Challenges Facing Women Entrepreneurs in Africa and How to Overcome

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It is challenging to be in business for women compared to men. Women tend to spend 2.5 times more time in domestic chores compared to men. As such, they have to divide their time between family and running a business.

Challenges that face women in business are great hindrances to the growth of their businesses. If these challenges are not addressed, they hinder women-owned enterprises’ development.

Major Challenges and their Solutions

The following are the major challenges that curtail the growth of women-owned enterprises.

Lack of Adequate Training and Education

Most women miss out on getting adequate education due to gender bias in society. It becomes challenging for women to understand how businesses work and how to maintain an account.  Lack of skills and information on how to run and grow a company curtails women enterprises from growing.

As if that is not enough, lack of proper education makes women miss out on policy-making bodies. Having women contribute to policy-making would help them address the challenges they face in business. They can pass laws that will allow them to have equal opportunities to access education. There should also be the development of courses and training programs that address the needs of women.

Lack of Markets and Networking Opportunities

For a business to grow, skills, expertise and practice are essential. You can source them through networking.  Unfortunately, most women tend to spend much of their time on unpaid family duties. They do not have time to interact with successful business people to exchange ideas and find entrepreneurship solutions.

Also, businesses are male-dominated making it unwelcoming to women. In other cases, women face sexual harassment. As such, women fail to network and consequently fail to secure markets for their enterprises. Besides, networking happens after working hours when it is time for women to spend with their families.

There should be an establishment of women-only networking opportunities that are safe. They should also focus on hours when women are available. Such support networks can look into professional and professional lives for women. It can give women more people to look up to as role models.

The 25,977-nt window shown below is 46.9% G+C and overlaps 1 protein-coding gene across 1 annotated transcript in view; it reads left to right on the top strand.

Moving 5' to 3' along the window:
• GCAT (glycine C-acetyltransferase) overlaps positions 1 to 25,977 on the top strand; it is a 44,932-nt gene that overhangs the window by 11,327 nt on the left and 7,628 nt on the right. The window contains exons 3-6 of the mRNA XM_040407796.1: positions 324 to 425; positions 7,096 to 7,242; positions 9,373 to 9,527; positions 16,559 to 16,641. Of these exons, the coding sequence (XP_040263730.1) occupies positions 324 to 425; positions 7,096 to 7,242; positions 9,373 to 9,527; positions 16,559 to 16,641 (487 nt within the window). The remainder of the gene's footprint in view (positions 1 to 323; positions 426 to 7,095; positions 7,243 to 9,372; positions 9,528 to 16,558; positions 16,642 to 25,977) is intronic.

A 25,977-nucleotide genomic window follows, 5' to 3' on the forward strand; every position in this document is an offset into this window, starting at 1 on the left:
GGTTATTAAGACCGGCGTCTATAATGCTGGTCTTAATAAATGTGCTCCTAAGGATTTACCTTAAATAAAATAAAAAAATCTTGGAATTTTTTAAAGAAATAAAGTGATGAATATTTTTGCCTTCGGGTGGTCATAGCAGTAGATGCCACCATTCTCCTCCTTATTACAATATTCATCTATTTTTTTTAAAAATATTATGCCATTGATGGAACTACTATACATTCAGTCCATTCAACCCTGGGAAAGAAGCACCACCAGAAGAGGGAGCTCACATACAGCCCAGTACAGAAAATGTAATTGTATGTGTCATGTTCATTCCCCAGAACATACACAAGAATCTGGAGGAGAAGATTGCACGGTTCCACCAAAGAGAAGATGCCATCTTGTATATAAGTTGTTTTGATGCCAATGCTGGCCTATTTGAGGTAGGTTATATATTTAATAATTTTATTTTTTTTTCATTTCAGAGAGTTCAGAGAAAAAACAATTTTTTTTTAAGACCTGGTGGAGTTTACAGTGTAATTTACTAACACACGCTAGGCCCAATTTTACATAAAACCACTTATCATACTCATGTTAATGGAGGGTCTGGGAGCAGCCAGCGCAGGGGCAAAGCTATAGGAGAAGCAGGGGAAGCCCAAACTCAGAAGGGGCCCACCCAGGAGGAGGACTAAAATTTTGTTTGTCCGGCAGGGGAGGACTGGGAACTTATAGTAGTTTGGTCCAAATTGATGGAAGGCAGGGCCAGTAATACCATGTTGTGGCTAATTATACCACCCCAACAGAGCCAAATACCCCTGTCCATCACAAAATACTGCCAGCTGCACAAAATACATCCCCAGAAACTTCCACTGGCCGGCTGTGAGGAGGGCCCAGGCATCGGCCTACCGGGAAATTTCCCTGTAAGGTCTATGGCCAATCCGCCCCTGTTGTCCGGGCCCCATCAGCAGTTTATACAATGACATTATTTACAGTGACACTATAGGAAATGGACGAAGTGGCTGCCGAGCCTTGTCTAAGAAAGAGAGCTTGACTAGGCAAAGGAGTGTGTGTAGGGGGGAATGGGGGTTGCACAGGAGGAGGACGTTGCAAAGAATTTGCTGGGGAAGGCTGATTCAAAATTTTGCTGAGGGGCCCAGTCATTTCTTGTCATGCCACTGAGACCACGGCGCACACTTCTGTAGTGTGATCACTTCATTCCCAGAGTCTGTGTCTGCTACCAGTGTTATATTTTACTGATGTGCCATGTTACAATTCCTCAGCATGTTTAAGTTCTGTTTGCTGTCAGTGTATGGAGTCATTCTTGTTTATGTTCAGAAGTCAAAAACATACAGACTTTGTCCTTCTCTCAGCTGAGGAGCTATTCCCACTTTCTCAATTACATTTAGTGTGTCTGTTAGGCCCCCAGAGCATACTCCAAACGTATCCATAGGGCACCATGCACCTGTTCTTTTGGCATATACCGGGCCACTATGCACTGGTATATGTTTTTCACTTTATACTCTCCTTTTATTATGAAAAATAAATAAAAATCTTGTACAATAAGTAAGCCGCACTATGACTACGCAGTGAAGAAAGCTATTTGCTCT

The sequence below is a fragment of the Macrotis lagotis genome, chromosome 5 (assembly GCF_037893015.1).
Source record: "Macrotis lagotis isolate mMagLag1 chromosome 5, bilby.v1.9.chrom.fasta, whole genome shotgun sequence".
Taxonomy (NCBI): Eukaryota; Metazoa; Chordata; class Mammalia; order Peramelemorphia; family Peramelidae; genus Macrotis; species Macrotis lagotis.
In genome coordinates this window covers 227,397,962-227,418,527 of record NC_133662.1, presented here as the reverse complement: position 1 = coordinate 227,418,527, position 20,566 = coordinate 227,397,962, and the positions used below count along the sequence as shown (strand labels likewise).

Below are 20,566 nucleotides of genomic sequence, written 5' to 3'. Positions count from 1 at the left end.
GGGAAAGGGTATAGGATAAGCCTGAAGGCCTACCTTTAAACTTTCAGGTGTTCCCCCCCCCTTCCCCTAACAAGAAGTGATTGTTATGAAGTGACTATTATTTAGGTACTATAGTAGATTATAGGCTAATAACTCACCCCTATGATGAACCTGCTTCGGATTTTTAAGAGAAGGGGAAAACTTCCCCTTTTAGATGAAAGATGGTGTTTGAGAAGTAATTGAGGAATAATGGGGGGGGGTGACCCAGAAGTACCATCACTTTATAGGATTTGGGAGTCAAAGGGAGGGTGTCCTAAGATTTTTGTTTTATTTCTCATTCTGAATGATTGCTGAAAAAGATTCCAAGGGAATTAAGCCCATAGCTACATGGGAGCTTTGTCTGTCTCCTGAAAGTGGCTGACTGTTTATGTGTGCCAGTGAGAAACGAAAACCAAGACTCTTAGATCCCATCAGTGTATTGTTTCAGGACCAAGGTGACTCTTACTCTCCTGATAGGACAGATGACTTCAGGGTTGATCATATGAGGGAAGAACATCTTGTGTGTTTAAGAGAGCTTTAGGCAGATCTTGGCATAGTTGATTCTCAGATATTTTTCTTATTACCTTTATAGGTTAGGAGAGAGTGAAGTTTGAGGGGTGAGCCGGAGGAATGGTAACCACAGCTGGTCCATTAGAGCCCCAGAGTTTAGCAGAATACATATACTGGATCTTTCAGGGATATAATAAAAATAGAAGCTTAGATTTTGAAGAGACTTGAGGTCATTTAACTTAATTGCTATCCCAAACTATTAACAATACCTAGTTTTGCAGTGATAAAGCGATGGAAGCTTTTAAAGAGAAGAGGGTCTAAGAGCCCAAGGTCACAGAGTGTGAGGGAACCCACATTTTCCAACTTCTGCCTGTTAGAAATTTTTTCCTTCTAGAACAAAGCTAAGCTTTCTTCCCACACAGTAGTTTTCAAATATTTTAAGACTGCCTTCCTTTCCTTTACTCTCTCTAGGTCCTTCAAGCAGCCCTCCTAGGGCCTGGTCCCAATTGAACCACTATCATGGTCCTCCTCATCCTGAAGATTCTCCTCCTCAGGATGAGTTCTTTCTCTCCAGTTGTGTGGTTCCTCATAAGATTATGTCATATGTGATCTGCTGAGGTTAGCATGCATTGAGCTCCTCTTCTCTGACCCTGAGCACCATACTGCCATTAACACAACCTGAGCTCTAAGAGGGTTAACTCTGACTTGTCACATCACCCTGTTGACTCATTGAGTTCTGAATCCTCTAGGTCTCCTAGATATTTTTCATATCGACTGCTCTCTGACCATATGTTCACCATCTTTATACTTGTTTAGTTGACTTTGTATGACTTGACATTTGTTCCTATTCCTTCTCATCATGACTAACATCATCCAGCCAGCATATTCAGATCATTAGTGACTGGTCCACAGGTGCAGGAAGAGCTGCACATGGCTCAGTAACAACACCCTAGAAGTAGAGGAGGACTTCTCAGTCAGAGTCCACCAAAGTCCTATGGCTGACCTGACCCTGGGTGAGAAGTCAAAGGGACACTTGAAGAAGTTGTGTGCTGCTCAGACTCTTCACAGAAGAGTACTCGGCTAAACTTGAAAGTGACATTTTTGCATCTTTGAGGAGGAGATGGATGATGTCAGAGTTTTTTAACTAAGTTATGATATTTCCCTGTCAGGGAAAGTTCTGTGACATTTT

Societal Beliefs, Traditional Roles and Balancing Family Life

In most African societal beliefs, women’s role is to do house chores while the man is the sole breadwinner. While these beliefs are dying with time, they still influence the success of women in business. In most cases, male children are taught at a tender age to look and provide for a family, while girls are left out. It makes it difficult for women to learn entrepreneurial skills early enough. Instead, they are taught how to look after a family.

Although balancing family life with a business can be difficult, training girls at a tender age to venture into entrepreneurship can help them maneuver through. It will help to eliminate the stereotype that women’s role is in a family only. To counteract the problem, it is best to instill an entrepreneurial culture in girls at a tender age.

Stigma that Comes with Men Working Under Women

It is perceived that women are dominating over men and bossy when men are working under them. Such perceptions dictate what duties to be assigned to men and those for women. Likewise, they also dictate what kind of businesses women can venture into and those they cannot.

Social stigma also arises when women give instructions to men. It makes women shy away from taking top positions, fearing they won’t be taken seriously. To counter such problems, women need to develop self-confidence and take their stand in business. The common belief that women are weak should also be eliminated. They should also develop a hard skin against criticism. Women should take a stand, venture into business and prove that they are strong.

Coping With Fear and Failure

Women fear taking risks and starting a business and later shut it down. Women are cautious when taking risks. Unfortunately, successful entrepreneurs are the greatest risk-takers. The African culture views failure, negatively making it even more challenging for women to start a business.

Failure is the first step to learn and women should take it as a challenge to venture into entrepreneurship. When you start a business and it fails, that shouldn’t be the end. The road to success is paved with failures and losses and you have got to experience them to make it.  Women should take failure positively and learn how to overcome self-doubt. Staying focused on goals and learning from mistakes is critical for women to succeed in business.

Lack of Startup Finances

There are many societal beliefs that hinder the success of women in business. In most African countries, women are not considered during the transfer of properties. For example, in Kenya women hold just one per cent of land titles and five per cent jointly with men. This makes them deprived of access to finances critical in starting a business. Traditional banks require collateral such as land to offer business loans.

Also, it is considered wrong for women to accept dowry for their children. This deprives them access to assets they can use as collateral to get business loans for startups. Financial institutions also do not have products that consider the needs of women in business.

Financial institutions should develop financial products that focus on the unique needs of women entrepreneurs. Cheap grants and startup loans for women will help them start their own businesses.


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